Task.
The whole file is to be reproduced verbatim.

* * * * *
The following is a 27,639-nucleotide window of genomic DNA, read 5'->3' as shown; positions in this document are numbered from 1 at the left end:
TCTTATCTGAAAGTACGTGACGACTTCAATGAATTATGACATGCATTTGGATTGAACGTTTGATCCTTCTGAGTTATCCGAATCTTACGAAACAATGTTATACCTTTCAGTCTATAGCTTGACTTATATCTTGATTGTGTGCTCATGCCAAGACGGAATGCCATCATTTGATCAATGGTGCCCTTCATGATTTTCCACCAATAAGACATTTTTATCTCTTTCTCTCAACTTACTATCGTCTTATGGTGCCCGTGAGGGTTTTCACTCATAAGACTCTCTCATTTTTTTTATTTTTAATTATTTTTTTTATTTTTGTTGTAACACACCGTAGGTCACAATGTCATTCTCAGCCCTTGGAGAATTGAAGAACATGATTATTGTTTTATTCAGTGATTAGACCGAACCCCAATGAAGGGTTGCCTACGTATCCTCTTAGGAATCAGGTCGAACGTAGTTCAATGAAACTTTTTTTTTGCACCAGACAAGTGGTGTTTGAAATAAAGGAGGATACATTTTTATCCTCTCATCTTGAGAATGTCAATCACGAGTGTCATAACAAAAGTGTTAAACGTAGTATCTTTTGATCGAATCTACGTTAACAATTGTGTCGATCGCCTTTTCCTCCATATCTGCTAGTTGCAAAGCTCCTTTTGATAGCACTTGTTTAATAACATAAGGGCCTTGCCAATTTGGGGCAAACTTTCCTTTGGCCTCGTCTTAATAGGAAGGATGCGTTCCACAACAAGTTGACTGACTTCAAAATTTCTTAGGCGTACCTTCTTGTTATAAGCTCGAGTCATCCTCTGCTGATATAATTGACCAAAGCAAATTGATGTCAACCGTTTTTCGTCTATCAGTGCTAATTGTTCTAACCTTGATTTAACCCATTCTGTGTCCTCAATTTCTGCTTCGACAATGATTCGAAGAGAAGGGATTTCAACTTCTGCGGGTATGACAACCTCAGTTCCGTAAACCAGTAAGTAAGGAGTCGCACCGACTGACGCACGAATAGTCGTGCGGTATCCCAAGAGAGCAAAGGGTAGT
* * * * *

The following is a 27,639-nucleotide window of genomic DNA, read 5'->3' as shown; positions in this document are numbered from 1 at the left end:
TCTTATCTGAAAGTACGTGACGACTTCAATGAATTATGACATGCATTTGGATTGAACGTTTGATCCTTCTGAGTTATCCGAATCTTACGAAACAATGTTATACCTTTCAGTCTATAGCTTGACTTATATCTTGATTGTGTGCTCATGCCAAGACGGAATGCCATCATTTGATCAATGGTGCCCTTCATGATTTTCCACCAATAAGACATTTTTATCTCTTTCTCTCAACTTACTATCGTCTTATGGTGCCCGTGAGGGTTTTCACTCATAAGACTCTCTCATTTTTTTTATTTTTAATTATTTTTTTTATTTTTGTTGTAACACACCGTAGGTCACAATGTCATTCTCAGCCCTTGGAGAATTGAAGAACATGATTATTGTTTTATTCAGTGATTAGACCGAACCCCAATGAAGGGTTGCCTACGTATCCTCTTAGGAATCAGGTCGAACGTAGTTCAATGAAACTTTTTTTTTGCACCAGACAAGTGGTGTTTGAAATAAAGGAGGATACATTTTTATCCTCTCATCTTGAGAATGTCAATCACGAGTGTCATAACAAAAGTGTTAAACGTAGTATCTTTTGATCGAATCTACGTTAACAATTGTGTCGATCGCCTTTTCCTCCATATCTGCTAGTTGCAAAGCTCCTTTTGATAGCACTTGTTTAATAACATAAGGGCCTTGCCAATTTGGGGCAAACTTTCCTTTGGCCTCGTCTTAATAGGAAGGATGCGTTCCACAACAAGTTGACTGACTTCAAAATTTCTTAGGCGTACCTTCTTGTTATAAGCTCGAGTCATCCTCTGCTGATATAATTGACCAAAGCAAATTGATGTCAACCGTTTTTCGTCTATCAGTGCTAATTGTTCTAACCTTGATTTAACCCATTCTGTGTCCTCAATTTCTGCTTCGACAATGATTCGAAGAGAAGGGATTTCAACTTCTGCGGGTATGACAACCTCAGTTCCGTAAACCAGTAAGTAAGGAGTCGCACCGACTGACGCACGAATAGTCGTGCGGTATCCCAAGAGAGCAAAGGGTAGT